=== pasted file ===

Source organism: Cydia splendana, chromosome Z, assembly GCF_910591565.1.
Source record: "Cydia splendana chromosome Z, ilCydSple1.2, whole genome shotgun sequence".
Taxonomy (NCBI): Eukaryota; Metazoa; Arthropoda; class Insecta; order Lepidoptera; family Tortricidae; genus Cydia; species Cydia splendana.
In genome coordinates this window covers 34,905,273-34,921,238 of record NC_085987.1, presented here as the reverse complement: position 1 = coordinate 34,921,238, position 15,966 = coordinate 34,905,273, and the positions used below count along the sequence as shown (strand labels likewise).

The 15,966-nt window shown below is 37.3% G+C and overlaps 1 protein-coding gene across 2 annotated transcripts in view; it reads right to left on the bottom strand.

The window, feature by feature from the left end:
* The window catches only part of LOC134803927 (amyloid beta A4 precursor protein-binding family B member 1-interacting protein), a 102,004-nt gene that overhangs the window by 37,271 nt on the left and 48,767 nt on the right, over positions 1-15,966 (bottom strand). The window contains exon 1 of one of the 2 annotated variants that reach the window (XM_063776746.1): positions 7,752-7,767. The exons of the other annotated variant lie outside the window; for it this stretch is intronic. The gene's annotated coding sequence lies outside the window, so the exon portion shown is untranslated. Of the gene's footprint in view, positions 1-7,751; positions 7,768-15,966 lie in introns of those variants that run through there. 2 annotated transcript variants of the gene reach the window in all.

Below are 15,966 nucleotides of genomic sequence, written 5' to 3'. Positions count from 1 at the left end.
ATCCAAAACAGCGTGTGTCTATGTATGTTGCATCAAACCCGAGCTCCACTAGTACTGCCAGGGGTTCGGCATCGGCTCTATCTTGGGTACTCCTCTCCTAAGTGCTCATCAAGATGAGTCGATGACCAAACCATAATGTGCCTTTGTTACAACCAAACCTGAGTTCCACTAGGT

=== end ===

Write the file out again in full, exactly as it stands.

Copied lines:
Source organism: Cydia splendana, chromosome Z, assembly GCF_910591565.1.
Source record: "Cydia splendana chromosome Z, ilCydSple1.2, whole genome shotgun sequence".
Taxonomy (NCBI): Eukaryota; Metazoa; Arthropoda; class Insecta; order Lepidoptera; family Tortricidae; genus Cydia; species Cydia splendana.
In genome coordinates this window covers 34,905,273-34,921,238 of record NC_085987.1, presented here as the reverse complement: position 1 = coordinate 34,921,238, position 15,966 = coordinate 34,905,273, and the positions used below count along the sequence as shown (strand labels likewise).

The 15,966-nt window shown below is 37.3% G+C and overlaps 1 protein-coding gene across 2 annotated transcripts in view; it reads right to left on the bottom strand.

The window, feature by feature from the left end:
* The window catches only part of LOC134803927 (amyloid beta A4 precursor protein-binding family B member 1-interacting protein), a 102,004-nt gene that overhangs the window by 37,271 nt on the left and 48,767 nt on the right, over positions 1-15,966 (bottom strand). The window contains exon 1 of one of the 2 annotated variants that reach the window (XM_063776746.1): positions 7,752-7,767. The exons of the other annotated variant lie outside the window; for it this stretch is intronic. The gene's annotated coding sequence lies outside the window, so the exon portion shown is untranslated. Of the gene's footprint in view, positions 1-7,751; positions 7,768-15,966 lie in introns of those variants that run through there. 2 annotated transcript variants of the gene reach the window in all.

Below are 15,966 nucleotides of genomic sequence, written 5' to 3'. Positions count from 1 at the left end.
ATCCAAAACAGCGTGTGTCTATGTATGTTGCATCAAACCCGAGCTCCACTAGTACTGCCAGGGGTTCGGCATCGGCTCTATCTTGGGTACTCCTCTCCTAAGTGCTCATCAAGATGAGTCGATGACCAAACCATAATGTGCCTTTGTTACAACCAAACCTGAGTTCCACTAGGT